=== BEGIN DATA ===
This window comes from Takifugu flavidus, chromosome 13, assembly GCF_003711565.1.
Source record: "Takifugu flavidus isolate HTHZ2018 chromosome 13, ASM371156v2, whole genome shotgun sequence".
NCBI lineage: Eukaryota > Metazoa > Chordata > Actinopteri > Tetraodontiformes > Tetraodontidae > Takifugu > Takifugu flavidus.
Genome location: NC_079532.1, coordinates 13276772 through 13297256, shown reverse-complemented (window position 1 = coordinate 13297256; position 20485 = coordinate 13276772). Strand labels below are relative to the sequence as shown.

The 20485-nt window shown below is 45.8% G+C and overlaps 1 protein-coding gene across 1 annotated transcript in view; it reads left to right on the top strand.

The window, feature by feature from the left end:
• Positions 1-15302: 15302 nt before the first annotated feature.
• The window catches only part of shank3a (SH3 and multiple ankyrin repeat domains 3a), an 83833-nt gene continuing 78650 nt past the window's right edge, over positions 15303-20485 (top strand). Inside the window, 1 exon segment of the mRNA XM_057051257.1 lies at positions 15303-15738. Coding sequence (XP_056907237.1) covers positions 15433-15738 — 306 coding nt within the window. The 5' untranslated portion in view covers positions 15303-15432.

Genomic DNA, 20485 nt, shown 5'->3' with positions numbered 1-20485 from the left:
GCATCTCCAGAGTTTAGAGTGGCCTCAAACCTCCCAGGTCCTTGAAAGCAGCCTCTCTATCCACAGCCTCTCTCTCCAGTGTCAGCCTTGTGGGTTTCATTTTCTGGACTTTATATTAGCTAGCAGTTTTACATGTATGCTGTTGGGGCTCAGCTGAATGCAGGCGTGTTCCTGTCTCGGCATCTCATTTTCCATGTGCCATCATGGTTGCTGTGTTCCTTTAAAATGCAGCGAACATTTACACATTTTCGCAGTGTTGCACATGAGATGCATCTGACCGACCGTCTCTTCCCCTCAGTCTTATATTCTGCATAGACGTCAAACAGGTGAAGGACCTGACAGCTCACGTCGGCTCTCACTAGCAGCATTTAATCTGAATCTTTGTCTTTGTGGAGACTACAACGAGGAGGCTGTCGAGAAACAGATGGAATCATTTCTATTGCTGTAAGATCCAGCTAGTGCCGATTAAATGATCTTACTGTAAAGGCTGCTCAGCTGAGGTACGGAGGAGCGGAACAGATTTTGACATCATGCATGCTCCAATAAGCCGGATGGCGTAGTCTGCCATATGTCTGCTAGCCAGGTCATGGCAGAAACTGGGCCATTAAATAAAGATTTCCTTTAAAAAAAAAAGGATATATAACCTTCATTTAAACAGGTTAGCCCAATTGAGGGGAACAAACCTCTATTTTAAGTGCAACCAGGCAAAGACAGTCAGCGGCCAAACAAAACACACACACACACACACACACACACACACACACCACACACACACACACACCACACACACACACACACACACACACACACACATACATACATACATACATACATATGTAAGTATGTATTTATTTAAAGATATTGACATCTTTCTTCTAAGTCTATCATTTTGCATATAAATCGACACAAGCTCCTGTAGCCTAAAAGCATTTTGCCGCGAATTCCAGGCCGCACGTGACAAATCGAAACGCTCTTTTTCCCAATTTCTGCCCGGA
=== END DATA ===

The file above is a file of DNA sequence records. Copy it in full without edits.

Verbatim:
This window comes from Takifugu flavidus, chromosome 13, assembly GCF_003711565.1.
Source record: "Takifugu flavidus isolate HTHZ2018 chromosome 13, ASM371156v2, whole genome shotgun sequence".
NCBI lineage: Eukaryota > Metazoa > Chordata > Actinopteri > Tetraodontiformes > Tetraodontidae > Takifugu > Takifugu flavidus.
Genome location: NC_079532.1, coordinates 13276772 through 13297256, shown reverse-complemented (window position 1 = coordinate 13297256; position 20485 = coordinate 13276772). Strand labels below are relative to the sequence as shown.

The 20485-nt window shown below is 45.8% G+C and overlaps 1 protein-coding gene across 1 annotated transcript in view; it reads left to right on the top strand.

The window, feature by feature from the left end:
• Positions 1-15302: 15302 nt before the first annotated feature.
• The window catches only part of shank3a (SH3 and multiple ankyrin repeat domains 3a), an 83833-nt gene continuing 78650 nt past the window's right edge, over positions 15303-20485 (top strand). Inside the window, 1 exon segment of the mRNA XM_057051257.1 lies at positions 15303-15738. Coding sequence (XP_056907237.1) covers positions 15433-15738 — 306 coding nt within the window. The 5' untranslated portion in view covers positions 15303-15432.

Genomic DNA, 20485 nt, shown 5'->3' with positions numbered 1-20485 from the left:
GCATCTCCAGAGTTTAGAGTGGCCTCAAACCTCCCAGGTCCTTGAAAGCAGCCTCTCTATCCACAGCCTCTCTCTCCAGTGTCAGCCTTGTGGGTTTCATTTTCTGGACTTTATATTAGCTAGCAGTTTTACATGTATGCTGTTGGGGCTCAGCTGAATGCAGGCGTGTTCCTGTCTCGGCATCTCATTTTCCATGTGCCATCATGGTTGCTGTGTTCCTTTAAAATGCAGCGAACATTTACACATTTTCGCAGTGTTGCACATGAGATGCATCTGACCGACCGTCTCTTCCCCTCAGTCTTATATTCTGCATAGACGTCAAACAGGTGAAGGACCTGACAGCTCACGTCGGCTCTCACTAGCAGCATTTAATCTGAATCTTTGTCTTTGTGGAGACTACAACGAGGAGGCTGTCGAGAAACAGATGGAATCATTTCTATTGCTGTAAGATCCAGCTAGTGCCGATTAAATGATCTTACTGTAAAGGCTGCTCAGCTGAGGTACGGAGGAGCGGAACAGATTTTGACATCATGCATGCTCCAATAAGCCGGATGGCGTAGTCTGCCATATGTCTGCTAGCCAGGTCATGGCAGAAACTGGGCCATTAAATAAAGATTTCCTTTAAAAAAAAAAGGATATATAACCTTCATTTAAACAGGTTAGCCCAATTGAGGGGAACAAACCTCTATTTTAAGTGCAACCAGGCAAAGACAGTCAGCGGCCAAACAAAACACACACACACACACACACACACACACACACACCACACACACACACACACCACACACACACACACACACACACACACACACATACATACATACATACATACATATGTAAGTATGTATTTATTTAAAGATATTGACATCTTTCTTCTAAGTCTATCATTTTGCATATAAATCGACACAAGCTCCTGTAGCCTAAAAGCATTTTGCCGCGAATTCCAGGCCGCACGTGACAAATCGAAACGCTCTTTTTCCCAATTTCTGCCCGGA